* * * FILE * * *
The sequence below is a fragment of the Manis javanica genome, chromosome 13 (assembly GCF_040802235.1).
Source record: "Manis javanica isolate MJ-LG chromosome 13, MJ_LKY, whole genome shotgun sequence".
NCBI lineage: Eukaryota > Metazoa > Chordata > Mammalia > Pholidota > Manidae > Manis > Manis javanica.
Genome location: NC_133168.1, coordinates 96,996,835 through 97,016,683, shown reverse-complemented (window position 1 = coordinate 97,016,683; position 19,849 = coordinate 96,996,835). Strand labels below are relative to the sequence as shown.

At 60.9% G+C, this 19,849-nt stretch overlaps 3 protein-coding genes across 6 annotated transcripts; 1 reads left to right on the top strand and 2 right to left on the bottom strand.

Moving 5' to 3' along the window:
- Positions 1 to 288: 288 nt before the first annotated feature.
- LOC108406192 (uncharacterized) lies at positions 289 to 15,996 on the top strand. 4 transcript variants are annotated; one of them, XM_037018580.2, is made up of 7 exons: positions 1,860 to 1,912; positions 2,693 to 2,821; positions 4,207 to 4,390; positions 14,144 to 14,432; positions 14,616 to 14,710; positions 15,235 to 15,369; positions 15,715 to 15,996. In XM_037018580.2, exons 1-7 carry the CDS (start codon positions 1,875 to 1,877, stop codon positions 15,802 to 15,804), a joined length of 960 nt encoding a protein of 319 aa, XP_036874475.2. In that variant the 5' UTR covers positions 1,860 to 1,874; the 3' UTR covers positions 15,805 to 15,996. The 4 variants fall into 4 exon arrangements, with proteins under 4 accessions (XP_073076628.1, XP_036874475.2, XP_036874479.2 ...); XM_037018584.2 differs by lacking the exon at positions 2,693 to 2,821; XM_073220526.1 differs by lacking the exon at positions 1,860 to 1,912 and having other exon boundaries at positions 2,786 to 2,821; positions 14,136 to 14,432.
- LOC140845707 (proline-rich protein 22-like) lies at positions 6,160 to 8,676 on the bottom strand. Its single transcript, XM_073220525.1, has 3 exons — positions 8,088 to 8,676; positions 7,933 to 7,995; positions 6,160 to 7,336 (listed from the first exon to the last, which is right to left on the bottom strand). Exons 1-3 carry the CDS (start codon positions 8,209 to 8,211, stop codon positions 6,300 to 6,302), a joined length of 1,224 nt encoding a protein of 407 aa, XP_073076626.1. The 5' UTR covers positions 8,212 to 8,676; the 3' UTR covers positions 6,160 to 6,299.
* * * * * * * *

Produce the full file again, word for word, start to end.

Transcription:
The sequence below is a fragment of the Manis javanica genome, chromosome 13 (assembly GCF_040802235.1).
Source record: "Manis javanica isolate MJ-LG chromosome 13, MJ_LKY, whole genome shotgun sequence".
NCBI lineage: Eukaryota > Metazoa > Chordata > Mammalia > Pholidota > Manidae > Manis > Manis javanica.
Genome location: NC_133168.1, coordinates 96,996,835 through 97,016,683, shown reverse-complemented (window position 1 = coordinate 97,016,683; position 19,849 = coordinate 96,996,835). Strand labels below are relative to the sequence as shown.

At 60.9% G+C, this 19,849-nt stretch overlaps 3 protein-coding genes across 6 annotated transcripts; 1 reads left to right on the top strand and 2 right to left on the bottom strand.

Moving 5' to 3' along the window:
- Positions 1 to 288: 288 nt before the first annotated feature.
- LOC108406192 (uncharacterized) lies at positions 289 to 15,996 on the top strand. 4 transcript variants are annotated; one of them, XM_037018580.2, is made up of 7 exons: positions 1,860 to 1,912; positions 2,693 to 2,821; positions 4,207 to 4,390; positions 14,144 to 14,432; positions 14,616 to 14,710; positions 15,235 to 15,369; positions 15,715 to 15,996. In XM_037018580.2, exons 1-7 carry the CDS (start codon positions 1,875 to 1,877, stop codon positions 15,802 to 15,804), a joined length of 960 nt encoding a protein of 319 aa, XP_036874475.2. In that variant the 5' UTR covers positions 1,860 to 1,874; the 3' UTR covers positions 15,805 to 15,996. The 4 variants fall into 4 exon arrangements, with proteins under 4 accessions (XP_073076628.1, XP_036874475.2, XP_036874479.2 ...); XM_037018584.2 differs by lacking the exon at positions 2,693 to 2,821; XM_073220526.1 differs by lacking the exon at positions 1,860 to 1,912 and having other exon boundaries at positions 2,786 to 2,821; positions 14,136 to 14,432.
- LOC140845707 (proline-rich protein 22-like) lies at positions 6,160 to 8,676 on the bottom strand. Its single transcript, XM_073220525.1, has 3 exons — positions 8,088 to 8,676; positions 7,933 to 7,995; positions 6,160 to 7,336 (listed from the first exon to the last, which is right to left on the bottom strand). Exons 1-3 carry the CDS (start codon positions 8,209 to 8,211, stop codon positions 6,300 to 6,302), a joined length of 1,224 nt encoding a protein of 407 aa, XP_073076626.1. The 5' UTR covers positions 8,212 to 8,676; the 3' UTR covers positions 6,160 to 6,299.